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Hamister wants more: How the politically connected developer gets a free hotel and $10 million in his pocket

USA Niagara officials have recommended that state taxpayers give developer Mark Hamister an additional $1 million for his downtown Niagara Falls Hyatt Place hotel project.

That money supplements the $3.85 million the state-run agency has already committed to the project.

The $4.85 million represents a 14% public subsidy for the purported $34.4 million hotel development deal.

In addition to the millions Hamister will get to build a midscale hotel, Hamister also got a prime parcel of land valued at more than $1.5 million, sitting about 300 feet from the entrance to the Niagara Falls State Park, for $100,000 from the City of Niagara Falls.

A: The proposed site of the fictional Wonderfalls. B: One Niagara. C: The Seneca CasinoD: The Giacomo Hotel, E: The site of the taxpayer subsidized Hamister hotel. F: The Niagara Falls State Park. G. The old Turtle Bldg. H: The Comfort Inn.    I: The Old Hotel Niagara (vacant). J. City parking lot. K: Hard Rock Cafe.

Hamister also received from the Niagara County IDA years of property tax abatements worth millions more.

In order to pull off the deal, Hamister artificially inflated the cost of his hotel  – he is really building, based on a true comparison of other Hyatt Places, an $18 million hotel.

He is claiming it will cost him $34 million.

This inflating of the price gets him more taxpayer money, since the greater the cost, the higher the taxpayer subsidies.

In the end, he is getting a free hotel.

What Hamister’s $18 million Hyatt Place will look like when its finished.

Here is how it works.

While Hamister picks up $4.85 million from state taxpayers, and Gov. Cuomo arranged for Goldman Sachs to lend Hamister $24 million against his hotel.

This means Hamister picks up $28.85 million between subsidies and the loan.

Because Hamister is claiming his 128 room midscale Hyatt Place hotel is costing him $34 million, on paper Hamister appears to be putting in $5 million of his own money as a down payment.

Actually he puts in nothing.

The true cost of a 128 room Hyatt Place Hotel is $18 million based on every industry standard and based on what every other Hyatt Place is built for in America. (Hyatt Places are built the same and the construction costs vary only marginally from one to another).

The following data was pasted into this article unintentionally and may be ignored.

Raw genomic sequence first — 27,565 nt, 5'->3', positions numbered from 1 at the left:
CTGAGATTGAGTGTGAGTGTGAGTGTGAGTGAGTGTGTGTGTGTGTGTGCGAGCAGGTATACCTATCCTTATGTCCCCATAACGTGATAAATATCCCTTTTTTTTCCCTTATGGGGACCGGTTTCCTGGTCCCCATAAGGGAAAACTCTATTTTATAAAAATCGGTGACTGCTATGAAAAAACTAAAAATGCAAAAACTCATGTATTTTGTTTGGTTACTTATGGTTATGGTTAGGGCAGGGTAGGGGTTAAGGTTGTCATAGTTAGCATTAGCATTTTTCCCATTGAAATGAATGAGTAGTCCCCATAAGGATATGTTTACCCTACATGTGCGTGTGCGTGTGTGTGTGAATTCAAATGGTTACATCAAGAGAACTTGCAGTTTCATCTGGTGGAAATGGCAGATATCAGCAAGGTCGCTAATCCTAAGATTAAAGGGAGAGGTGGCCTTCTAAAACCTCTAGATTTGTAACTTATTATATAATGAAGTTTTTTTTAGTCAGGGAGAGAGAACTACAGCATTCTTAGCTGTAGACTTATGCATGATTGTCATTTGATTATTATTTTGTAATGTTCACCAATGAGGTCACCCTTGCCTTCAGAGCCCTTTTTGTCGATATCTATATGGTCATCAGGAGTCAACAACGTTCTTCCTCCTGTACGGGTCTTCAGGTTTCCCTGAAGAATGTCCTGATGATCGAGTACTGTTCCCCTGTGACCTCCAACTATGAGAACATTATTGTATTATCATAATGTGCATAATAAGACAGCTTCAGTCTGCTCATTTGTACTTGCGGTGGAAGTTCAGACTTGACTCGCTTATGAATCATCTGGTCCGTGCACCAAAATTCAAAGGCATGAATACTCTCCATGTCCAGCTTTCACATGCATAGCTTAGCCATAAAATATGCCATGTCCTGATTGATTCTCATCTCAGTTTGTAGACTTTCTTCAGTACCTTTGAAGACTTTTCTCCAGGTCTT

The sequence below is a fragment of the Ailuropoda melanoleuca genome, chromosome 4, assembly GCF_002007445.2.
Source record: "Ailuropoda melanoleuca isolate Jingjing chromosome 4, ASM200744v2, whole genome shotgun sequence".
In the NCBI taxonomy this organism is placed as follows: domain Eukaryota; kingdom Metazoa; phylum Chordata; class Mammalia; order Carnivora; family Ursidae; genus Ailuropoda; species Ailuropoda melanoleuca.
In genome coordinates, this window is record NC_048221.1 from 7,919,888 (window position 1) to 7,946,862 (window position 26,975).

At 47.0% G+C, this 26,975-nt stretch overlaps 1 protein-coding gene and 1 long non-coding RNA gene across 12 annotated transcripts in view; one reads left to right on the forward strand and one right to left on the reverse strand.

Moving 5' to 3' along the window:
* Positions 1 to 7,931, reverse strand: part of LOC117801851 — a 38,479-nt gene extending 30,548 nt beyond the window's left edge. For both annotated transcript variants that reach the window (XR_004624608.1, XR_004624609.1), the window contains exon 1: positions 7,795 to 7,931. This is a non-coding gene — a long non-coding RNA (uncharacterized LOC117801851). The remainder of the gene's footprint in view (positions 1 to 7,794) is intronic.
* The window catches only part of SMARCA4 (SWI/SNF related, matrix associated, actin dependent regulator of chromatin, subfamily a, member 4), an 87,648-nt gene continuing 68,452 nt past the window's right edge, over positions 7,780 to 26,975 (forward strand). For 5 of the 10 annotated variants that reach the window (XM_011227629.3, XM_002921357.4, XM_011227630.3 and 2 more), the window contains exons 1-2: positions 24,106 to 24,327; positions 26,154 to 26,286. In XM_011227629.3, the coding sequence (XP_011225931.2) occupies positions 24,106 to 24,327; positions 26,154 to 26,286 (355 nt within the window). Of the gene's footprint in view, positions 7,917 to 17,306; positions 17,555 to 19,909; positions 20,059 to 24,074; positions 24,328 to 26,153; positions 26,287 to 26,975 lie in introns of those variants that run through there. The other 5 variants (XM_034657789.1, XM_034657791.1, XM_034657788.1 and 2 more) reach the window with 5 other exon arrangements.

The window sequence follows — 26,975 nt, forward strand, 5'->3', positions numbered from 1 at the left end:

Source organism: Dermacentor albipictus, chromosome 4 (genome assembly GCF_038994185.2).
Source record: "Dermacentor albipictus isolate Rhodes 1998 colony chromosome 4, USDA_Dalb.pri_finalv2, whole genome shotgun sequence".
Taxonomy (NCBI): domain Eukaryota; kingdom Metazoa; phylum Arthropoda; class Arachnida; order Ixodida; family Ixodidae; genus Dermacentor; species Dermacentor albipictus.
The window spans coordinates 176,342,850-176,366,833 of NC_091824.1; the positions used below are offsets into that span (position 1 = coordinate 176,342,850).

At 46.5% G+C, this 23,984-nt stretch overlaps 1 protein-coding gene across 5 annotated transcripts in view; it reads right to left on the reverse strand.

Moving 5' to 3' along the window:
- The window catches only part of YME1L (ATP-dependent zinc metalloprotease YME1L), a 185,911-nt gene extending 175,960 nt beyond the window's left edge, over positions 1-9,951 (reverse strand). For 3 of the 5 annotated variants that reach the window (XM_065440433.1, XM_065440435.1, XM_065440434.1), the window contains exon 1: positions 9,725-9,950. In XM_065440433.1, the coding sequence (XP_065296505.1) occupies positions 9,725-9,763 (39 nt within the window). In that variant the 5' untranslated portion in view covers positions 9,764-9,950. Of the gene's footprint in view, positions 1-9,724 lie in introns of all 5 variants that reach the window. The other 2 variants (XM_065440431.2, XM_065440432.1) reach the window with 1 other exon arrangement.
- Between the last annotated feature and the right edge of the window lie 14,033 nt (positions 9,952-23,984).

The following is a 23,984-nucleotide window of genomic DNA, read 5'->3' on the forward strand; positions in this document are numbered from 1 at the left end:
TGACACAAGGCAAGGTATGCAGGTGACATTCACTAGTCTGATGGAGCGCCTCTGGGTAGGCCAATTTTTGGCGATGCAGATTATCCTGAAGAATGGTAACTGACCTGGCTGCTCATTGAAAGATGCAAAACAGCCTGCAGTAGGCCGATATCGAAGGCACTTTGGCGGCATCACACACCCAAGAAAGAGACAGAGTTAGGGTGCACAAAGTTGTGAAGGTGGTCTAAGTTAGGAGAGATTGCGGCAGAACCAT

Since Hamister is actually only paying $18 million to build his hotel, but is getting almost $29 million in loans and subsidies, in reality he is overfinancing the deal.

Here’s how it works. 

The hotel costs $18 million.

But he gets company “A” to claim it costs $34 million.

He then gets $24 million from Goldman, and almost $5 million from taxpayers. That’s $29 million.

Company “B” builds it for $18 million, and sells it to Company A for $34 million.

Company A pays B as follows: $24 million from Goldman Sachs, $5 million from taxpayers and $5 million from Hamister as his down payment.

Company B takes in $34 million but pays out $18 million, which leaves a profit of $15 million for Company B out of which $5 million was Hamister’s down payment.

But since Hamister owns both Company A and Company B, after he pays himself back his paper $5 million down payment, Hamister pockets $10 million, has an $18 million hotel with a $24 million mortgage. Since it is property tax free, the hotel should be able to pay the mortgage.

Even if it can’t, it doesn’t matter. Hamister can transfer the property to Company “C”, which he also owns, let it go into foreclosure, and he is still up $10 million.

It’s a glorious and beautiful thing when you are so marvelous that you can call elected officials up and donate to them so much money that they fall over themselves finding ways to do you favors, like getting you a free hotel.

Mark Hamister and Gov. Andrew Cuomo who helped his campaign donor get a free hotel.

When you do such nice things for politicians, you can do what non-donors can’t, or if they did they would go to jail.

The Hamister deal failed in every honest measurement. It is a midscale hotel in a city with too many midscale hotels.

USA Niagara staff made the recommendation to choose Hamister over other developers who also wanted a free hotel.

Hamister was unanimously selected and the development comes a full four and a half years after he was named the preferred developer in February, 2012. Almost all of the conditions the RFP required and for which Hamister promised, but failed, to accomplish, won him the prize, such as building an upscale hotel with market rate apartments, and retail, have been scuttled as Hamister downgraded the project as the price mysteriously went up.

Of course if he wasn’t politically connected he could never get away with this. But then again, if he wasn’t politically connected he never would have been selected in the first place to get a free taxpayer-funded hotel.

What took so long was him figuring out how to get an extra $10 million in his pocket.

Good things take time.

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